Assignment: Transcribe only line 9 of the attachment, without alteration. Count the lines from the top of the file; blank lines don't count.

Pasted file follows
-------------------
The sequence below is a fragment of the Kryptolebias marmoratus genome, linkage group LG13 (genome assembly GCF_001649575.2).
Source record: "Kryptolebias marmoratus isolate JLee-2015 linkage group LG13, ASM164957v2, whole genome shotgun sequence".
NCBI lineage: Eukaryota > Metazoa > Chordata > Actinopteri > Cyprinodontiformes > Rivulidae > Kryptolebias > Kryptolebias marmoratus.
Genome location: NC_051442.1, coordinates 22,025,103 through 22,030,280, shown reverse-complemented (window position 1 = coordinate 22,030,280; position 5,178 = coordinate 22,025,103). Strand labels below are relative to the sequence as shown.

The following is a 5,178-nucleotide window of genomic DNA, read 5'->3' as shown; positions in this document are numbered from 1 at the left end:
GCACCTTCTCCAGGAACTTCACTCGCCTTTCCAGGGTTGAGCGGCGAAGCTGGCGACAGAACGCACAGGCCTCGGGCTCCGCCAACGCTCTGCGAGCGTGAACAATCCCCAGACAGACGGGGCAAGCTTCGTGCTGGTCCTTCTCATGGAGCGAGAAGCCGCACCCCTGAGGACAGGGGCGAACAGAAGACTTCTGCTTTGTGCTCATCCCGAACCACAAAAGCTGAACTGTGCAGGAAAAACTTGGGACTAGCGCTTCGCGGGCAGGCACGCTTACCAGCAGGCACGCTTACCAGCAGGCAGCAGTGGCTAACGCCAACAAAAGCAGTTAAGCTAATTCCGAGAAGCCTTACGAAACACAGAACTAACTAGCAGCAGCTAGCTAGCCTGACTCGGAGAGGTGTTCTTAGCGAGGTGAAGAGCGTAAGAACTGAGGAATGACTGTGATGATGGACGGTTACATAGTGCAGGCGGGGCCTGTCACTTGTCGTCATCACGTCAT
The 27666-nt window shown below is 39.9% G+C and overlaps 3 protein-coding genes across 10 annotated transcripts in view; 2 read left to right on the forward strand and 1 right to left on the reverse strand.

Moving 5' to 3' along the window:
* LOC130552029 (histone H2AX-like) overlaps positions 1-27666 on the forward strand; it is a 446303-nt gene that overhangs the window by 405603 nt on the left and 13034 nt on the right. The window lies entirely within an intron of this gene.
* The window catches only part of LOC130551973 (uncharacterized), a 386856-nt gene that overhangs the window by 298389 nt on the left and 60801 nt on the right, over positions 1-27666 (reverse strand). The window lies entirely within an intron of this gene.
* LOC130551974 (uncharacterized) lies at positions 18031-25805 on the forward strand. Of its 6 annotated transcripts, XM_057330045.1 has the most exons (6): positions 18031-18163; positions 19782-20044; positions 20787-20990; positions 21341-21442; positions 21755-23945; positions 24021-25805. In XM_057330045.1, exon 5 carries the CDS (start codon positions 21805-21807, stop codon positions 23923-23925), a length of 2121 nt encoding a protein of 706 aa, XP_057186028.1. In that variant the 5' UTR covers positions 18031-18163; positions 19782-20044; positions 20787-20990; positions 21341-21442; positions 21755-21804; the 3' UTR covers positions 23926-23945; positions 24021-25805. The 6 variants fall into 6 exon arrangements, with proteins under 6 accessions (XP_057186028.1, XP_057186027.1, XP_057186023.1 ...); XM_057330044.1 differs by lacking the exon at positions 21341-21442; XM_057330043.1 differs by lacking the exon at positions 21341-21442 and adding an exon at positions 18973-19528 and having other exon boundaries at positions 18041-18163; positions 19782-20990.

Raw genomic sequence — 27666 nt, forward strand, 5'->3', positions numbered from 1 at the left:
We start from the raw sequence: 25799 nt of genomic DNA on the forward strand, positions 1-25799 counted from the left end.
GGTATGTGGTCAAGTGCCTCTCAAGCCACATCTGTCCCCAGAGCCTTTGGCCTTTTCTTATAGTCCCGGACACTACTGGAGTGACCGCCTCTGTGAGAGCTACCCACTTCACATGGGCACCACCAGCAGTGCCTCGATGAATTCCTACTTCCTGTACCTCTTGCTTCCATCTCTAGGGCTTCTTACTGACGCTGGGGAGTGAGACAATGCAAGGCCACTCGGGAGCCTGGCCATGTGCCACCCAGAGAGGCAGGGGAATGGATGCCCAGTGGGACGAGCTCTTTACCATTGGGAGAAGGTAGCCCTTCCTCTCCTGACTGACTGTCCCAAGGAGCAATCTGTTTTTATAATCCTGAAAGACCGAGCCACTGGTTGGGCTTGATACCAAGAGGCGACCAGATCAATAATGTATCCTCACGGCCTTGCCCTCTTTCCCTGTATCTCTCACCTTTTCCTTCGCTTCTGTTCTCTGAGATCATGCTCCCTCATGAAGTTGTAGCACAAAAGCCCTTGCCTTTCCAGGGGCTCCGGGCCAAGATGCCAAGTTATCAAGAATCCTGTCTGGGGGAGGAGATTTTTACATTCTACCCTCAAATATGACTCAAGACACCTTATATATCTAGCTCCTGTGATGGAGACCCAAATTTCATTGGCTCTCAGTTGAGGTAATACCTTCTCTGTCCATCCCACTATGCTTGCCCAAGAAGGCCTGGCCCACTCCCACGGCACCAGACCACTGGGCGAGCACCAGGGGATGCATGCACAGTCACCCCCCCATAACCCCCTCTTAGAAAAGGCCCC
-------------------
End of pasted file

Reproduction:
* LOC130552029 (histone H2AX-like) overlaps positions 1-27666 on the forward strand; it is a 446303-nt gene that overhangs the window by 405603 nt on the left and 13034 nt on the right. The window lies entirely within an intron of this gene.